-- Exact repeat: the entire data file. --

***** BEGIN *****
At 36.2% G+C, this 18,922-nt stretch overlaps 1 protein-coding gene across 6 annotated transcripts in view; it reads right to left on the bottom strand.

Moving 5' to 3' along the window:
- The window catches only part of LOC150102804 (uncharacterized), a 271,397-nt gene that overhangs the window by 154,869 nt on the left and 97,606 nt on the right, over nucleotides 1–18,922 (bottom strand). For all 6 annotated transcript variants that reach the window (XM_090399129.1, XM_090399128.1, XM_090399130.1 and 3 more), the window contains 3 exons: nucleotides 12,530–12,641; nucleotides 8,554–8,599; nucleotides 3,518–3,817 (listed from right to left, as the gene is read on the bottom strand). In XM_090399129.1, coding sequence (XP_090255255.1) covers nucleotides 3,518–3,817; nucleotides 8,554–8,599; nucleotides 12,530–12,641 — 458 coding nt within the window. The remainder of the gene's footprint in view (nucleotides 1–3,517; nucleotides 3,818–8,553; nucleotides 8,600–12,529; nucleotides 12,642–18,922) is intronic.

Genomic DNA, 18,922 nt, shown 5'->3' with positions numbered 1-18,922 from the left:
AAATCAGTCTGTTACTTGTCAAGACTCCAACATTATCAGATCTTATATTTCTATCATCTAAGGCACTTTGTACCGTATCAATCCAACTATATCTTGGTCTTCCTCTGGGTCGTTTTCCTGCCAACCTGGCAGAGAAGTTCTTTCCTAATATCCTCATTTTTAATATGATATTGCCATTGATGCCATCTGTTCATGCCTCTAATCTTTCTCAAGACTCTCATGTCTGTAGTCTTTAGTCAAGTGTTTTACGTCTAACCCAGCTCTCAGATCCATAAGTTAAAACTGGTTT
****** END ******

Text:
At 36.2% G+C, this 18,922-nt stretch overlaps 1 protein-coding gene across 6 annotated transcripts in view; it reads right to left on the bottom strand.

Moving 5' to 3' along the window:
- The window catches only part of LOC150102804 (uncharacterized), a 271,397-nt gene that overhangs the window by 154,869 nt on the left and 97,606 nt on the right, over nucleotides 1–18,922 (bottom strand). For all 6 annotated transcript variants that reach the window (XM_090399129.1, XM_090399128.1, XM_090399130.1 and 3 more), the window contains 3 exons: nucleotides 12,530–12,641; nucleotides 8,554–8,599; nucleotides 3,518–3,817 (listed from right to left, as the gene is read on the bottom strand). In XM_090399129.1, coding sequence (XP_090255255.1) covers nucleotides 3,518–3,817; nucleotides 8,554–8,599; nucleotides 12,530–12,641 — 458 coding nt within the window. The remainder of the gene's footprint in view (nucleotides 1–3,517; nucleotides 3,818–8,553; nucleotides 8,600–12,529; nucleotides 12,642–18,922) is intronic.

Genomic DNA, 18,922 nt, shown 5'->3' with positions numbered 1-18,922 from the left:
AAATCAGTCTGTTACTTGTCAAGACTCCAACATTATCAGATCTTATATTTCTATCATCTAAGGCACTTTGTACCGTATCAATCCAACTATATCTTGGTCTTCCTCTGGGTCGTTTTCCTGCCAACCTGGCAGAGAAGTTCTTTCCTAATATCCTCATTTTTAATATGATATTGCCATTGATGCCATCTGTTCATGCCTCTAATCTTTCTCAAGACTCTCATGTCTGTAGTCTTTAGTCAAGTGTTTTACGTCTAACCCAGCTCTCAGATCCATAAGTTAAAACTGGTTT